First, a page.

there no God?
2 of God Really IS Great! Religions Poisoned Everything!
is the principal thing; Therefore get wisdom; Yes, with all
your getting, get understanding. How much better is it to
get wisdom than gold! Yes, to get understanding is rather
to be chosen than silver. Proverbs 4:7, 16:16
There is a renewed debate today on the existence of God. Arguments
for and against have been proposed by philosophers, scientists,
and religious leaders. In particular, atheists maintain that
claims for the existence of God show insufficient reason to
believe. Persuasive arguments are made against religious claims
to expose the foolishness of belief. Nevertheless, this can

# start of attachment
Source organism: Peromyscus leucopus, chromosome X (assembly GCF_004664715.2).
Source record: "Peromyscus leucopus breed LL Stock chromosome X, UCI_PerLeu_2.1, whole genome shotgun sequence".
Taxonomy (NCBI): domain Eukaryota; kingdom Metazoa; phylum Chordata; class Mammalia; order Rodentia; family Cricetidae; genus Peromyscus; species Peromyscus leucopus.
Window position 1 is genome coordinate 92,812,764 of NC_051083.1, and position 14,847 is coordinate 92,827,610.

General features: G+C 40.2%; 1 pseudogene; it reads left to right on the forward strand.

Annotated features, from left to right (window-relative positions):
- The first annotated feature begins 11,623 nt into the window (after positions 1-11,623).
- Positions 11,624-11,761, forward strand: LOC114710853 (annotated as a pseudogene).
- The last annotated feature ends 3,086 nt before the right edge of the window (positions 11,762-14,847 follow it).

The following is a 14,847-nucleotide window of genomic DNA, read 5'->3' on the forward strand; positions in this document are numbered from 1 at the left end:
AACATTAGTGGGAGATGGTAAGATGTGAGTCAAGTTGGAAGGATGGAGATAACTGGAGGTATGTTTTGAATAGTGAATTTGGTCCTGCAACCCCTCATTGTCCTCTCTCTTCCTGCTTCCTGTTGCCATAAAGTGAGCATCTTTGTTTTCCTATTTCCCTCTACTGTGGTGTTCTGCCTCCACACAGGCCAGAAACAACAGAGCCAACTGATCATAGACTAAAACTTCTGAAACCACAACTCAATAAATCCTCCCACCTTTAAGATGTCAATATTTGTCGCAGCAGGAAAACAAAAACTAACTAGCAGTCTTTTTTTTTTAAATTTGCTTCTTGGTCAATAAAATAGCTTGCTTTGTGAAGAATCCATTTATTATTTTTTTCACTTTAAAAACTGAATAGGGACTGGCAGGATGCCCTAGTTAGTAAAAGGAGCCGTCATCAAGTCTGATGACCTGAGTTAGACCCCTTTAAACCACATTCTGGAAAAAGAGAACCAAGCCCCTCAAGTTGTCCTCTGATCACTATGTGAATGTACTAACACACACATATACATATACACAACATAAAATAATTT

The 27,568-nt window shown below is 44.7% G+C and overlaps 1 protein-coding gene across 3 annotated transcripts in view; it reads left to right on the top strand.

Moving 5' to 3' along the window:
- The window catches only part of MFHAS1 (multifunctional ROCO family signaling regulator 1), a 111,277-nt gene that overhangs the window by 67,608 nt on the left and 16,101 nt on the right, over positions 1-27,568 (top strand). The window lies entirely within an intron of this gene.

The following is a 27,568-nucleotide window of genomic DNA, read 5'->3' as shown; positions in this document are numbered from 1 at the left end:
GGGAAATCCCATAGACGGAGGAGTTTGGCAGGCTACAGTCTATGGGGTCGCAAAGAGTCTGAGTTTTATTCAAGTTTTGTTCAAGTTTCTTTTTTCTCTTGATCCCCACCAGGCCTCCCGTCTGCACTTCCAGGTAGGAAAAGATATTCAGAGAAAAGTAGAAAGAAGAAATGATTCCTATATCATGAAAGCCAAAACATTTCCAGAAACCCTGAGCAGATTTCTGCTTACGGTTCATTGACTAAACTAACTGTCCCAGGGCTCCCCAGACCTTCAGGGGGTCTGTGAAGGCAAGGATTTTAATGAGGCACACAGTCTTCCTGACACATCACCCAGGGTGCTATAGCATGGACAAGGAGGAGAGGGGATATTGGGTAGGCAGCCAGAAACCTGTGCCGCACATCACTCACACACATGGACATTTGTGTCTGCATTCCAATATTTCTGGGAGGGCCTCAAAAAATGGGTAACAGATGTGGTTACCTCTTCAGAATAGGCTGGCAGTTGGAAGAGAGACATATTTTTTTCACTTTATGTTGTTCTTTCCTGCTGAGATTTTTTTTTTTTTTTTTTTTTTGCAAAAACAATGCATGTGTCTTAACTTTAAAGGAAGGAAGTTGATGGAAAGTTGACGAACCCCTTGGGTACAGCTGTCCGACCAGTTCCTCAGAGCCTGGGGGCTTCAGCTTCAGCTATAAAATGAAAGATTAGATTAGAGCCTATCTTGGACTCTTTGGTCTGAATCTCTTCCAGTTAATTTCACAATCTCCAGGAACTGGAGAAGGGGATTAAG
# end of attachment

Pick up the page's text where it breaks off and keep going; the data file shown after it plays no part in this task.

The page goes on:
only discredit the organizations making these misguided claims.
Those challenging a belief in God more often than not are
protesting the religious organizations propagating their version
of God rather than opposing a belief in God's existence. Most
would not oppose a belief in a wholly good, all loving, omnipotent
and omniscient God but they feel the real world evidence suggests
An often cited argument against God is the presence of evil
in the world. How can anyone believe in a wholly good, all
loving, omnipotent and omniscient God who permits evil to
exist? Webster defines evil as that which produces unhappiness;
anything which either directly or remotely causes suffering
of any kind. Much of the human suffering is to a degree a
direct cause of the free moral agency; the freedom people
have to make good and bad choices which impact themselves,
their family, their community and society in general. Other
reasons for suffering are not directly linked to human choices
but to natural causes.
has been a direct cause of suffering as it has played an arguable